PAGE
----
While repairing the damage done by the mine, the Navy also improved Nelson's weaponry: three more pom-pom mountings, gun shields for the open 4.7s, an armored 'zareba' round the 4.7-inch gun deck, a 20 barrel 7" UP launcher on "C" and "B" turrets, and a Type 284 radar. This last was crucial: a 50cm fire control radar for the big guns, with a range of 10 nautical miles, it proved very successful. In late 1940, Nelson operated in the North Atlantic.
Mar 2 1941 - Nelson supported operation "Claymore", the first British amphibious operation of the war: the landings on the Lofoten Islands, in the approaches to Narvik. The raiders entered Vest Fjord during the night of Mar 3rd and achieved complete surprise. The landings were unopposed.
1941 - Her 16-inch guns were in the Mediterranean protecting the Malta convoys. Her presence kept away the Italian Fleet, but torpedo bombers hit her and put her out of action for several months.
August 9th 1942. - Nelson participated in the relief of Malta, "Operation Pedestal," consisting of 59 warships and 14 merchant ships. Joining Nelson were her sister ship "HMS RODNEY", and four large carriers, "HMS VICTORIOUS", "HMS EAGLE" and "HMS INDOMITABLE", and "HMS FURIOUS" (carrying 38 Spitfires for Malta). These warships protected 14 fast merchant ships and their 85,000 tons of cargo. An American ship, SS OHIO, especially prepared for this mission, her engines placed on rubber housings, and also given extra AA guns. She was loaded with 11,500 tons of kerosene and diesel fuels, enough to keep Malta's stoves and Spitfires going till December. If OHIO does not hadn't reach Malta, the island would have been forced to surrender.
HMS Nelson was one of over 5,000 ships took part in Operation Neptune, the Normandy landing. Six battleships, 23 cruisers, 104 destroyers, over 4,000 landing craft, 1,000 blockships and coasters, 224 merchantmen plus numerous smaller ships participated. Losses to the enemy amounted to less than one percent of overall tonnage.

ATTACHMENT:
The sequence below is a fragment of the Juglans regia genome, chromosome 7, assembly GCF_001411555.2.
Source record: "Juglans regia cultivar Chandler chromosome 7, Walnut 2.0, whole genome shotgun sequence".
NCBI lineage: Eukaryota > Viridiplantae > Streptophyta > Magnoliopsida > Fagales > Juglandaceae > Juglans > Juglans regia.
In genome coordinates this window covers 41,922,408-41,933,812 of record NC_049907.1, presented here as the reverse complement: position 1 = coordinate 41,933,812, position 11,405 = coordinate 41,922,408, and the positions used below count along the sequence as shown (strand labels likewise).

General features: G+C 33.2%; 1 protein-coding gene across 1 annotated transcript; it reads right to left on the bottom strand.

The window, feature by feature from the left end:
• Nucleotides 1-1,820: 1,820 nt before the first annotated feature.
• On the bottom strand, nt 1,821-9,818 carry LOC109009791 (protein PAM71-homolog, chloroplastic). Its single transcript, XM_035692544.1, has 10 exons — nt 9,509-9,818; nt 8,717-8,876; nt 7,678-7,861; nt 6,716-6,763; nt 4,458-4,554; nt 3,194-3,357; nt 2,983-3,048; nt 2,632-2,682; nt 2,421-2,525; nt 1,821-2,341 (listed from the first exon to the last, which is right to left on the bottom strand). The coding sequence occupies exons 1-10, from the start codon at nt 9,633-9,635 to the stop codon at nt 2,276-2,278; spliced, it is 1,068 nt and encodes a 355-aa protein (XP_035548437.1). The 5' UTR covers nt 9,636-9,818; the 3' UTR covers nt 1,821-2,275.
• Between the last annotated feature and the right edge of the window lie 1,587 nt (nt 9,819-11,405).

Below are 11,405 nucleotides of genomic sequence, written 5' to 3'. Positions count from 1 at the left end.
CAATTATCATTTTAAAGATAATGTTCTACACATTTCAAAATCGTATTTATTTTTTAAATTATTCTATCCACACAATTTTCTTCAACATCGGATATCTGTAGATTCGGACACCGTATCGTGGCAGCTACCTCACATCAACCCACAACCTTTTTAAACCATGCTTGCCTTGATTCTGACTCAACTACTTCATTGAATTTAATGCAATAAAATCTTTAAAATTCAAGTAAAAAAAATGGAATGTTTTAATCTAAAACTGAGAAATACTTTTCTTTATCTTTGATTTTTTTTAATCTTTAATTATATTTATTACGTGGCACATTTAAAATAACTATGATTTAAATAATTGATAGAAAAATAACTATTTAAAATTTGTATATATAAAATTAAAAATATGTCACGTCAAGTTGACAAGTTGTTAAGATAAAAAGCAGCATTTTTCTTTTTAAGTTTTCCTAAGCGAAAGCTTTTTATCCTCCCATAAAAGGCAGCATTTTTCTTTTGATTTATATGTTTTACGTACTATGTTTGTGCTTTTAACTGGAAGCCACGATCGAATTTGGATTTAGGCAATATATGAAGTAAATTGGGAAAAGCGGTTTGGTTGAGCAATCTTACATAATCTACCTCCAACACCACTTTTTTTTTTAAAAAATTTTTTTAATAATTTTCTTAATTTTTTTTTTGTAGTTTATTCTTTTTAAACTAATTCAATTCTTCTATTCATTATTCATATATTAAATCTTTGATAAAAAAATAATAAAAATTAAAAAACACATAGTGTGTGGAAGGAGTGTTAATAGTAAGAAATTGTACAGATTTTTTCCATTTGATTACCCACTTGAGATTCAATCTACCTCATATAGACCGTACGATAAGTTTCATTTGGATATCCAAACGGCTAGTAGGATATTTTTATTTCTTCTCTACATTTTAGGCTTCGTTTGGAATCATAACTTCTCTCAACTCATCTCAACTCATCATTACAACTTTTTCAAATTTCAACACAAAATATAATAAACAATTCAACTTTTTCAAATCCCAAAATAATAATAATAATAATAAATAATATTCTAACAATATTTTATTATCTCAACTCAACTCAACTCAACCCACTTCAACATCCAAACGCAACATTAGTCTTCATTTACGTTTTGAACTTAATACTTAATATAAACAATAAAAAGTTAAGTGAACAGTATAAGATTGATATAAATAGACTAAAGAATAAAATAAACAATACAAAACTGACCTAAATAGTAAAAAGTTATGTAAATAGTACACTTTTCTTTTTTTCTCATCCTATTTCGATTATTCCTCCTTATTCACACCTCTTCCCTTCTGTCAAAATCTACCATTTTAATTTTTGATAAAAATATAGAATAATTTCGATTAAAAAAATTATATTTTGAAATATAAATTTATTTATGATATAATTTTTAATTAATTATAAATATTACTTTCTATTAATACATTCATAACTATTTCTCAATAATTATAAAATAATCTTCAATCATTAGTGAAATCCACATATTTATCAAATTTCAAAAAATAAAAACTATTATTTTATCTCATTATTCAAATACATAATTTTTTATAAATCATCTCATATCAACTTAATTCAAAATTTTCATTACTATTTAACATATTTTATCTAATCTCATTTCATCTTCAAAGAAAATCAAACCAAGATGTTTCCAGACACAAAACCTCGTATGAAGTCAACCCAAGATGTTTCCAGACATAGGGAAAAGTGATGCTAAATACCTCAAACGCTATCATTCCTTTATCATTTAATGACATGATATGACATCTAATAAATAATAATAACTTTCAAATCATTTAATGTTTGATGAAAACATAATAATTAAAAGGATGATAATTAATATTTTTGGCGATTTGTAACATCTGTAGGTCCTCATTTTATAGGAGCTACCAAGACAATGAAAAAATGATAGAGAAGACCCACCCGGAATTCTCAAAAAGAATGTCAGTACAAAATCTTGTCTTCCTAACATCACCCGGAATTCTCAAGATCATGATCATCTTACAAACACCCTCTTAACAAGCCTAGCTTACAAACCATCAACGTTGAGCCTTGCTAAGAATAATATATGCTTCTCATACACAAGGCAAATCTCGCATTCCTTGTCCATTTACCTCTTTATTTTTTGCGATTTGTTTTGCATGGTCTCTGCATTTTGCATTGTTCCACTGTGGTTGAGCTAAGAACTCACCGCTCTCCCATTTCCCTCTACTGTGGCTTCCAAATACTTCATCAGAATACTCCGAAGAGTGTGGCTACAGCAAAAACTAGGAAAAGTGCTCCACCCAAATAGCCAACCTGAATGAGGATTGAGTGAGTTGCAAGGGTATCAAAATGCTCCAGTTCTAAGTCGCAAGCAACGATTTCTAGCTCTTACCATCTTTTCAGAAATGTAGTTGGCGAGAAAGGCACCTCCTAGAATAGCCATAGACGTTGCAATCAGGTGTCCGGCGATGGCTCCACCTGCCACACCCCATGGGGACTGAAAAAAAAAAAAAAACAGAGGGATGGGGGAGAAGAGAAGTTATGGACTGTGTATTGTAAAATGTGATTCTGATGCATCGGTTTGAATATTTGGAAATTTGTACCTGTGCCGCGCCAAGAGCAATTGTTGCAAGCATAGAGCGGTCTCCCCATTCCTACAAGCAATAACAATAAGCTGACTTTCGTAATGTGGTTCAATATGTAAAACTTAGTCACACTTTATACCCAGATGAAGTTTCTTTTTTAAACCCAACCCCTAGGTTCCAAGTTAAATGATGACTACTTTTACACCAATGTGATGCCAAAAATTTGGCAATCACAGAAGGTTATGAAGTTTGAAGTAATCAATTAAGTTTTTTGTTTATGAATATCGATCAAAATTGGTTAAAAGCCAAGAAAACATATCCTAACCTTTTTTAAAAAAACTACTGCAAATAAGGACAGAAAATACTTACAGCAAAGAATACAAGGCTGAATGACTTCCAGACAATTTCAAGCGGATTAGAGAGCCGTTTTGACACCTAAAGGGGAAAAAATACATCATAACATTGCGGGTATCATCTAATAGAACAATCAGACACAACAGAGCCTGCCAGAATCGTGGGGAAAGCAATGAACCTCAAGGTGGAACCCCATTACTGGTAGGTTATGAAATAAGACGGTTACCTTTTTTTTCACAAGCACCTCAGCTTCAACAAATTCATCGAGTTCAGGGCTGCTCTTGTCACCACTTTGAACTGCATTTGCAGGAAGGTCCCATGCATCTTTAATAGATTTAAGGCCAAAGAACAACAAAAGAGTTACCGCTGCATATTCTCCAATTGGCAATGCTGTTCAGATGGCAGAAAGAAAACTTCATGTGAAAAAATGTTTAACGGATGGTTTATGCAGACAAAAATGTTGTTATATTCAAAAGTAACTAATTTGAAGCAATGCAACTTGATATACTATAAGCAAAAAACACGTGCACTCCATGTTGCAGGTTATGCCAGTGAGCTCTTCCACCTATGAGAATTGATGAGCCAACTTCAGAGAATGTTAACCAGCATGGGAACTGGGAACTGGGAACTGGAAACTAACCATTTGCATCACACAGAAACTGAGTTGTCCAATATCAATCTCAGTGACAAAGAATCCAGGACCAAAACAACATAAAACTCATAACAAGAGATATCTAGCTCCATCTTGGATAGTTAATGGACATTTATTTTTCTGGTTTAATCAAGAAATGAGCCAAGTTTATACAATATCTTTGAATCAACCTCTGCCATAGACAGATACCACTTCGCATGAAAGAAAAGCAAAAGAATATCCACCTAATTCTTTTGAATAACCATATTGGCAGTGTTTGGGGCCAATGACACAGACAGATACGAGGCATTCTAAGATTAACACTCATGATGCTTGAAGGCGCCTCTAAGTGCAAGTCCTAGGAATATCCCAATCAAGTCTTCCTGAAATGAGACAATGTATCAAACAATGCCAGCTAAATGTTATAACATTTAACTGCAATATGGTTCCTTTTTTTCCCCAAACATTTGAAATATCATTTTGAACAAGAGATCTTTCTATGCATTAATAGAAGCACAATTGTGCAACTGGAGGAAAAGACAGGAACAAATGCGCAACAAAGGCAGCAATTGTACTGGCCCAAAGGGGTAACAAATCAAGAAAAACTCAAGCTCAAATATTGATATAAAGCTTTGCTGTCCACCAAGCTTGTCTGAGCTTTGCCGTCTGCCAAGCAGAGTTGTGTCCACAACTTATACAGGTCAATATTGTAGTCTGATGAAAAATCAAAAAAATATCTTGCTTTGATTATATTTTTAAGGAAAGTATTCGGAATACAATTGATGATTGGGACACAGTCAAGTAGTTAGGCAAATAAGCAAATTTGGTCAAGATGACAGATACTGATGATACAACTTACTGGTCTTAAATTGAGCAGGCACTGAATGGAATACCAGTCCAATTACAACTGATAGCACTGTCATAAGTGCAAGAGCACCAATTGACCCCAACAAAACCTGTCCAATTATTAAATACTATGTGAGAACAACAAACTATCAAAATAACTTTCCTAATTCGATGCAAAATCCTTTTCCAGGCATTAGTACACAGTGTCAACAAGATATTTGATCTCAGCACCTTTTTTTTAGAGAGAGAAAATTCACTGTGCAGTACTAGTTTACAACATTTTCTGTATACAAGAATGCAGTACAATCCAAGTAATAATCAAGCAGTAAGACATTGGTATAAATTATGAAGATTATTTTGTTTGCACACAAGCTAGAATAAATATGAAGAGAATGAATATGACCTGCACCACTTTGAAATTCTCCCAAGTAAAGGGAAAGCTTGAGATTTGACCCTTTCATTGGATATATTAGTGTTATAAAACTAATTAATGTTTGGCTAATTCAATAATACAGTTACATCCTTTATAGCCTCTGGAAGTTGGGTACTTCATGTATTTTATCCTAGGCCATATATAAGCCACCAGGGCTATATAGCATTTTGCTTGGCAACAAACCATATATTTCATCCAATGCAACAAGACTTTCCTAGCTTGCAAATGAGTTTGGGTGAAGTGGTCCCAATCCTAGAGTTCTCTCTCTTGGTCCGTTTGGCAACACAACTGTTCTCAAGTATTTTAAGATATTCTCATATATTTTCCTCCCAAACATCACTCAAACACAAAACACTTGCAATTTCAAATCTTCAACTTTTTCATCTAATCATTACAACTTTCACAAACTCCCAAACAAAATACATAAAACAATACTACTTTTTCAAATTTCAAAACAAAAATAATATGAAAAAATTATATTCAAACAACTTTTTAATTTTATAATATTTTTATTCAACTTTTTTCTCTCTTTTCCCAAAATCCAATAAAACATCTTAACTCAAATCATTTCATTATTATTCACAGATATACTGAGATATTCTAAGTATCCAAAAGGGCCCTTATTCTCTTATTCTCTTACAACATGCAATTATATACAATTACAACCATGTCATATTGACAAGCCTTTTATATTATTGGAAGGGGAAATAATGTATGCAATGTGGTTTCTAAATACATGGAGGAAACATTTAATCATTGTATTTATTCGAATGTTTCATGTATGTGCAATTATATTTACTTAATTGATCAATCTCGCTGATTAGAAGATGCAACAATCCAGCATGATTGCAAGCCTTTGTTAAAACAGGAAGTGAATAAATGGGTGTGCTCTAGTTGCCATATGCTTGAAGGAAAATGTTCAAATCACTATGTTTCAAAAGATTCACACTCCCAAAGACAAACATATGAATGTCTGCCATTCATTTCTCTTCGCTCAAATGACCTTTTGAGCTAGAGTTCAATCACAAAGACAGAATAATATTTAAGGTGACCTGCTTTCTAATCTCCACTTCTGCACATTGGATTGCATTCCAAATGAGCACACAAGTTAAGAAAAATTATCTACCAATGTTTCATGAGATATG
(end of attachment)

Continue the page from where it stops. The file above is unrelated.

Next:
After the war against Japan ended on 15 August the main activity for Allied forces was to accept the Japanese surrender in the numerous areas where they had been in control. In many cases there was still the risk of continued resistance, particularly in Malaya. On 28 August a British Task Group under Vice Adm. Walker in NELSON, with HMS CEYLON, two escort carriers, three destroyers and two LSI`s arrived in Penang the next day. On 2 September the Japanese forces in Penang surrendered on board NELSON.
On 9 September Operation Zipper, the recapture of Malaya, was put into effect, but without any air or sea bombardment. Over 100,000 troops landed, escorted by NELSON, and many other RN warships. It was as well that no enemy resistance had to be coped with because conditions on the beaches were described as "chaotic".
After a brief time as a training ship, Nelson was de-commissioned at Portsmouth in 1947. Two years later, she was sold for scrap. As she lay in the Firth of Forth she was used for target practice by the Fleet Air Arm. They dropped their bombs on a deserted, silent hulk. By 1950, the shipbreakers work complete. HMS Nelson was only a memory. Read a more complete History of HMS Nelson, the primary source of this article.